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How to Write Future-Focused Performance Reviews

November 28, 2016

 

Are you ready to try a new slant in this year’s performance reviews? Here’s some advice based on my experience helping clients get results from a time-consuming, often stressful process.

 

To ensure that your reviews are meaningful, keep these five guidelines in mind:

  • Focus on accomplishments that have had the greatest impact on your business.

  • Use You instead of the person’s name. Think of senior management as legitimate eavesdroppers on your conversation with the team member, not your primary reader.

  • Stress HOW the person achieved results.

  • Always be specific.

  • Direct the person to take action coaching to highlight the outcome desired more than the problem experienced.

 

Performance reviews don’t have to be limited to lists of accomplishments. They actually offer opportunities to treat the past as a learning experience and turn it into meaningful coaching advice. While that future-focused approach to reviews may be new to you, it’s quite easy to do. Using the STAR-FAR model explained below will help you look ahead after you highlight the past.

 

STAR-FAR MODEL

 

S/T: Situation/Task

What was the task the team member accomplished or the situation the person faced as a challenge?

Example: You have effectively taken on the responsibility for leading monthly team meetings.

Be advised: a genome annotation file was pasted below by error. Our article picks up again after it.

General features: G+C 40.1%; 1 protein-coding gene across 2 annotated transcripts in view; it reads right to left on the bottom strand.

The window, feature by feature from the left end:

A: Action

What specifically did the person do to handle that task?

Example: You’re always organized with a specific agenda that you circulate before the meeting.

 

R: Result

What was the result of the person’s efforts?

Example: Everyone comes prepared to discuss important issues and the conversation is focused.

 

F/A: Future Action

What future action do you recommend based on the past?

Example: Try using a few simple PowerPoint slides to accent your main points.

 

R: Result

What do you see as a potential result or benefit of that future action?

Example: Seeing the slide will help people remember what you stressed. When everyone understands exactly what to do, our projects will move ahead without delays as sometimes happened this year.

 

Here’s the STAR-FAR model in a paragraph that: (1) starts with the specific objective the person accomplished, (2) includes how he or she reached the objective, and (3) ends with coaching for the future:

 

You have effectively taken on the responsibility for leading monthly team meetings. Since you’re always organized with a specific agenda that you circulate before the meeting, everyone comes prepared to discuss important issues, and the conversation is focused. To take your new leadership role to the next level, try using a few simple PowerPoint slides that accent your main points. Seeing the slide will help people remember what you stressed, especially if you hand out a deck for people to use as a reference. When everyone understands exactly what to do, our projects will move ahead without delays as sometimes happened this year.

 

In that example, the manager gave credit for a job well done and followed with a focus on the future. Instead of accenting the negative fact that sometimes there were delays on projects, the manager analyzed the situation and offered advice on what might make a difference next year.

 

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